Hey, this is my 100th POST!! An actual milestone . . . yay me!
I watched two very, very different films over the weekend, and each of them affected me in very different ways. I loved them both, a lot, and they both resonated in my mind long after the credits rolled. I guess that's really what any filmmaker strives for - that elusive thing that makes a movie memorable, that makes people want to watch it more than once and tell their friends they just HAVE TO see this movie.
The first was Across the Universe. I did NOT want to see this movie. I had seen the previews numerous times, and it just looked too trippy dippy for me. AND, most important, I LOVE the Beatles, and I am a Beatles purist. I really don't want to hear ANYONE sing a Beatles song other than the original Beatles recordings. The Beatles were the soundtrack of my youth - I watched them on the Ed Sullivan show when I was 9 years old and fell in love. Their albums and their films A Hard Day's Night and Help are burned into my memory. Just hearing a few lines can conjure up scenes, people, moments. I remember what I was doing when I heard that John Lennon had been murdered. So, needless to say, the Beatles are on a pretty big pedestal for me, and I don't like anyone messing with their genius.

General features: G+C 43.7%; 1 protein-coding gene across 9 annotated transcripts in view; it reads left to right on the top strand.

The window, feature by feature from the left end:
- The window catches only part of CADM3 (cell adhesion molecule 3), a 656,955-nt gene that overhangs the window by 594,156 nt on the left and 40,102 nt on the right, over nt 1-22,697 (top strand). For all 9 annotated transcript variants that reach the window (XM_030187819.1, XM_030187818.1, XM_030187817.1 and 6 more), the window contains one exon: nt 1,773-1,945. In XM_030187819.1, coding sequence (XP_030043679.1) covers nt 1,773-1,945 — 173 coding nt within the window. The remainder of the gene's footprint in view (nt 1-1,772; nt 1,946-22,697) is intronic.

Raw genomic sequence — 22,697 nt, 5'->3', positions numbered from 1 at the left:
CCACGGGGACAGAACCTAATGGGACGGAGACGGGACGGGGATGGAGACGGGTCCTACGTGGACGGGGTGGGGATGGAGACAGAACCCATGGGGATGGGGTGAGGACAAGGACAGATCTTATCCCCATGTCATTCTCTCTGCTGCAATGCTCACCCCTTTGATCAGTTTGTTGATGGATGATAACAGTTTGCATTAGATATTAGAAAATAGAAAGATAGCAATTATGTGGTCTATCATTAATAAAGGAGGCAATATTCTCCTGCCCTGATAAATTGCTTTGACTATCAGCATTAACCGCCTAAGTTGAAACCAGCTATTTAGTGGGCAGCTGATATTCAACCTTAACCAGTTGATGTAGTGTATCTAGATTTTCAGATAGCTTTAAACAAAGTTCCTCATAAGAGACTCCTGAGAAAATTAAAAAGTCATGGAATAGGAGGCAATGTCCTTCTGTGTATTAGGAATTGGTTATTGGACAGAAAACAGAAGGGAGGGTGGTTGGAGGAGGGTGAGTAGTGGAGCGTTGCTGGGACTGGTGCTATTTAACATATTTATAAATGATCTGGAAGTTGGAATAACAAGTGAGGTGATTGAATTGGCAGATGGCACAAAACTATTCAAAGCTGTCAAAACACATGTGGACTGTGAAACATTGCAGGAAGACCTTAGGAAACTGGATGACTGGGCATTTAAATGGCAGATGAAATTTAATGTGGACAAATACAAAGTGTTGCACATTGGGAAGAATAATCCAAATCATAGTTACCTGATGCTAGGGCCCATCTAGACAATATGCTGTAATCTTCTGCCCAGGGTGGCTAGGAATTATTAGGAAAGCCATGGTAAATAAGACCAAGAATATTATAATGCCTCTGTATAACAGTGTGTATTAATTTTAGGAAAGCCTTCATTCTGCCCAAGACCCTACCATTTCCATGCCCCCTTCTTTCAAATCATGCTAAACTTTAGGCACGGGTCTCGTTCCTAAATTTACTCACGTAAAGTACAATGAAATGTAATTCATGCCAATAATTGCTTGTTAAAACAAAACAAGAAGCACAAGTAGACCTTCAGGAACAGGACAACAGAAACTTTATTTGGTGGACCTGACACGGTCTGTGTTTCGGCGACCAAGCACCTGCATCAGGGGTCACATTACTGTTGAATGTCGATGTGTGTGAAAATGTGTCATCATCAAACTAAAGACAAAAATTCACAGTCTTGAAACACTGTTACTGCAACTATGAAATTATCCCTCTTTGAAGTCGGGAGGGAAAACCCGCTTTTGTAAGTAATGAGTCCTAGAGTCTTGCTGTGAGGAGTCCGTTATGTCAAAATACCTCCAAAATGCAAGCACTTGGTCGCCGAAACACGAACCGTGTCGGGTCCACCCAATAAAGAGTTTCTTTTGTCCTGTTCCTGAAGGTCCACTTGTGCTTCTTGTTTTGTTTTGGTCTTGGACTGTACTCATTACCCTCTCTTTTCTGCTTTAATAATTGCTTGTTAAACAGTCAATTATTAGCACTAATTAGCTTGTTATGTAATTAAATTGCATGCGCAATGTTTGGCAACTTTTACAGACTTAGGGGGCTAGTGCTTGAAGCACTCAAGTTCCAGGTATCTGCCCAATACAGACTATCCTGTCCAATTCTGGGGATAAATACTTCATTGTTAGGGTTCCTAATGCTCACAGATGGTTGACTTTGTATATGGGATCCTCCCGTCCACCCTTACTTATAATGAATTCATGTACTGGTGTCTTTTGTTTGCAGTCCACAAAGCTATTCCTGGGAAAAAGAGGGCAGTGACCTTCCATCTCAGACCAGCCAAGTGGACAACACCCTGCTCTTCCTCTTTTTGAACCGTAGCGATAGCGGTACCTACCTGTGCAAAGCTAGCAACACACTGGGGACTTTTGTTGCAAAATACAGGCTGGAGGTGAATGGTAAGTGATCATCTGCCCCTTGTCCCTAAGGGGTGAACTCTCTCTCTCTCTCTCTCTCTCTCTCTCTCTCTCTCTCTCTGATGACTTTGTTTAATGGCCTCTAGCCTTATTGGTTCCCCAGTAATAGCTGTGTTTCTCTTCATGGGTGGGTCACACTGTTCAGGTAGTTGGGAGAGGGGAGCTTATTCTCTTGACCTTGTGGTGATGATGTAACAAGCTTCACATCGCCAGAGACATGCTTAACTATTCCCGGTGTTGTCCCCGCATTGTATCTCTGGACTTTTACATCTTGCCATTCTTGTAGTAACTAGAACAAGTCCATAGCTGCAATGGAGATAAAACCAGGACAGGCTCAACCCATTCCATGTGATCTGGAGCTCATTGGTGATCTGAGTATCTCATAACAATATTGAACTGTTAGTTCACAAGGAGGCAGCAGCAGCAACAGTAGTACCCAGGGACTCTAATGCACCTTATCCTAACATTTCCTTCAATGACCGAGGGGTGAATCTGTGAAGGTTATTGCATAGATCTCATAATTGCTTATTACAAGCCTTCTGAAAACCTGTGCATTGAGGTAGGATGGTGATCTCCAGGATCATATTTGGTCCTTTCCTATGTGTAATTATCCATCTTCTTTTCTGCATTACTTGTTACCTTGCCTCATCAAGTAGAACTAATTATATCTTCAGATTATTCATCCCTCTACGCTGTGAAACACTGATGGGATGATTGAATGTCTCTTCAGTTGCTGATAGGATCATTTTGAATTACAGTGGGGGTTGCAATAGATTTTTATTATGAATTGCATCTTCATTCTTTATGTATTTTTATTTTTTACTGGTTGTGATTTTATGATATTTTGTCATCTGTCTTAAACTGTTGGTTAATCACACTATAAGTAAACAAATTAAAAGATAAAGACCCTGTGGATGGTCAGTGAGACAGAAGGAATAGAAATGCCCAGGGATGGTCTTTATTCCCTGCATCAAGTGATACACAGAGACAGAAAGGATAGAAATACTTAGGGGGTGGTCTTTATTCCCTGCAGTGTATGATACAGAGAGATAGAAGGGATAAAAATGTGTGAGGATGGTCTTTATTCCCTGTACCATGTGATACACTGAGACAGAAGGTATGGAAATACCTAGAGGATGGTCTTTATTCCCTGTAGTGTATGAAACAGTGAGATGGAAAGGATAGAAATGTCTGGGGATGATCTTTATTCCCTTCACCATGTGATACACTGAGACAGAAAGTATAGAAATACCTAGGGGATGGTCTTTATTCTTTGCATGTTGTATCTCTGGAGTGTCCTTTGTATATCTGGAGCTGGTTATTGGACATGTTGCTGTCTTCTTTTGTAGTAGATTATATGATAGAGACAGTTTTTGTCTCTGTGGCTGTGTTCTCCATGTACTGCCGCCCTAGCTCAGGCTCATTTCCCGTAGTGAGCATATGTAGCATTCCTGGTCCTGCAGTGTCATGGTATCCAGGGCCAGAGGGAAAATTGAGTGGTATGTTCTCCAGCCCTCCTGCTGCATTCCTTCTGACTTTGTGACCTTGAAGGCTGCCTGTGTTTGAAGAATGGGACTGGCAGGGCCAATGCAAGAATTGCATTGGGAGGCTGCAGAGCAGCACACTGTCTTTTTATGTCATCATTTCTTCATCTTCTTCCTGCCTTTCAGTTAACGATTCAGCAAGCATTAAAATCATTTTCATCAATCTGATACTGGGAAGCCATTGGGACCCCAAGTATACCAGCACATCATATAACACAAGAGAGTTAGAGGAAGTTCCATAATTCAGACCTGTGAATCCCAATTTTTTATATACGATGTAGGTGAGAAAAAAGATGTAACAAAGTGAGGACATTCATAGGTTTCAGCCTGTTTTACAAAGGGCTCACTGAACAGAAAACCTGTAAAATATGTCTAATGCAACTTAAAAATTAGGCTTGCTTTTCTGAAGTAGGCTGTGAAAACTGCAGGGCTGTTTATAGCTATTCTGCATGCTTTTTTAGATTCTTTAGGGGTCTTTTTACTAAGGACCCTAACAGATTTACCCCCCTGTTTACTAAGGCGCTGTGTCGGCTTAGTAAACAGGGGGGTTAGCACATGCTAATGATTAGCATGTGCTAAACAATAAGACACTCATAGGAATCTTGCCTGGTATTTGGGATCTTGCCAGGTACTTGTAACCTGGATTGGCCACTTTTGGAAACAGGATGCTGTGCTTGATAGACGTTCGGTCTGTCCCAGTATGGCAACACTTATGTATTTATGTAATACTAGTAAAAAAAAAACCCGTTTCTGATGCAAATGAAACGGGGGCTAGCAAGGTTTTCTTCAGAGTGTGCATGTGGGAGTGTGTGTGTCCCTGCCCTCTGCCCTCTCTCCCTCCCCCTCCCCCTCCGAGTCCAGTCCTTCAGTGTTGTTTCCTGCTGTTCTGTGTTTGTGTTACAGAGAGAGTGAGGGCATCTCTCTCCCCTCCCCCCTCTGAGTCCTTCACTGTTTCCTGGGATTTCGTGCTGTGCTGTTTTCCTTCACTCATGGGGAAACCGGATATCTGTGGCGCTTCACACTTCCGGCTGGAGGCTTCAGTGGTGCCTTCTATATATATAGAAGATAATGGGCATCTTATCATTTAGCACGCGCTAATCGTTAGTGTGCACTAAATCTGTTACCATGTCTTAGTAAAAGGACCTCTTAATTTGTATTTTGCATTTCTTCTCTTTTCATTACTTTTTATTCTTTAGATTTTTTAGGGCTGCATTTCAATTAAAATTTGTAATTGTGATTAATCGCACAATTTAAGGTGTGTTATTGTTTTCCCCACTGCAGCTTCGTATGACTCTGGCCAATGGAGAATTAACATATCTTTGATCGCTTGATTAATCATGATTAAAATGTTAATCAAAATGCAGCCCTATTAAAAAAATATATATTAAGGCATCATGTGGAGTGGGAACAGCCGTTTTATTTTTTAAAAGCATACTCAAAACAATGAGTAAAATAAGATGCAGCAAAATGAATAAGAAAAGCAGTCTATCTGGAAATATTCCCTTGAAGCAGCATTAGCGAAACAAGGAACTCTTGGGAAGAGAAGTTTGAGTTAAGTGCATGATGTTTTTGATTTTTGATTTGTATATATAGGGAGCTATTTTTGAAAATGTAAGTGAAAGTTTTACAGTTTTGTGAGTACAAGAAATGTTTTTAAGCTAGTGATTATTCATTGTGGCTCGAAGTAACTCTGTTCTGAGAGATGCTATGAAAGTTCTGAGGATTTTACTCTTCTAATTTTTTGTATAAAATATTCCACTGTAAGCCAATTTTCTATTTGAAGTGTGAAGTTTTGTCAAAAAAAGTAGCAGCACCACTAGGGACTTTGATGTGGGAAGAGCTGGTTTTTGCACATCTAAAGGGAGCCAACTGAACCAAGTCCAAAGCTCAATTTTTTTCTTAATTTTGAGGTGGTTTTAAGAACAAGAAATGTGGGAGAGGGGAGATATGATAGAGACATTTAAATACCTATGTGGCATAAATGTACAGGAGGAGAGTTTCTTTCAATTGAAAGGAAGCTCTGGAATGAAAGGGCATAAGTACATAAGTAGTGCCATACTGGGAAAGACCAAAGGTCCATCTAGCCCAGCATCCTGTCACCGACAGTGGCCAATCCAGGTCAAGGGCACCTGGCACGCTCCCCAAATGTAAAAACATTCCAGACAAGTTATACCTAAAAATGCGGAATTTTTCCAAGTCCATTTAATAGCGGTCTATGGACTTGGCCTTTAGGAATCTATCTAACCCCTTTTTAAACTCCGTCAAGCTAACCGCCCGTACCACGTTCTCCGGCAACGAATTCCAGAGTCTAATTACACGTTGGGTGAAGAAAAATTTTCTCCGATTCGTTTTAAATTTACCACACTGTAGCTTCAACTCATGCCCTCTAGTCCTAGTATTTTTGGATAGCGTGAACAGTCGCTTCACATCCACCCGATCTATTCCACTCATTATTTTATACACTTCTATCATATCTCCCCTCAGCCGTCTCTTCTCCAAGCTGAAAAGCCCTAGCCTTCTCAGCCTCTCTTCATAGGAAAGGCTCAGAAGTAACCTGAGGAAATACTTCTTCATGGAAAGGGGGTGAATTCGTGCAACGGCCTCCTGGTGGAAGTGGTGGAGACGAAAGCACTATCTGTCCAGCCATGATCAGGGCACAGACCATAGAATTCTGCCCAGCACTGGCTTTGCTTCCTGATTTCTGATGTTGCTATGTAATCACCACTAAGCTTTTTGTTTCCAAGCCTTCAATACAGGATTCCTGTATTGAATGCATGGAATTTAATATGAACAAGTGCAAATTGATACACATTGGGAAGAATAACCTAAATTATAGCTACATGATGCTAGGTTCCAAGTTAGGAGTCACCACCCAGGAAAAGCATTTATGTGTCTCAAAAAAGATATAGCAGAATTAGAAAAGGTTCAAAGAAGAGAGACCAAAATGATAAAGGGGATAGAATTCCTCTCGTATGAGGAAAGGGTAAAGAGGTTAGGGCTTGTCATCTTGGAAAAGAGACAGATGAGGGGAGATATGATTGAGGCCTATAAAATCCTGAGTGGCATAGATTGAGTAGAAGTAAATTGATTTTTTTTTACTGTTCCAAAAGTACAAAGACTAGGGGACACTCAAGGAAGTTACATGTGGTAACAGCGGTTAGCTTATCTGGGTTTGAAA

But, Andy (my 17 year old) saw it, loved it, and had been bugging me incessantly to watch it with him, promising, swearing, that I would love it. Then Lindsay (my 27 year old) started in on me about it, and she had been a huge Beatles fan since she was a young teen. I could not get away from this movie. So finally, I bargained with Andy that I'd watch it with him if he would watch Hairspray with me (a movie I had been bugging HIM about, promising, swearing, that he would love it). Plus, he had finally watched Lonesome Dove with me after many years of refusing (and he liked it - hah!).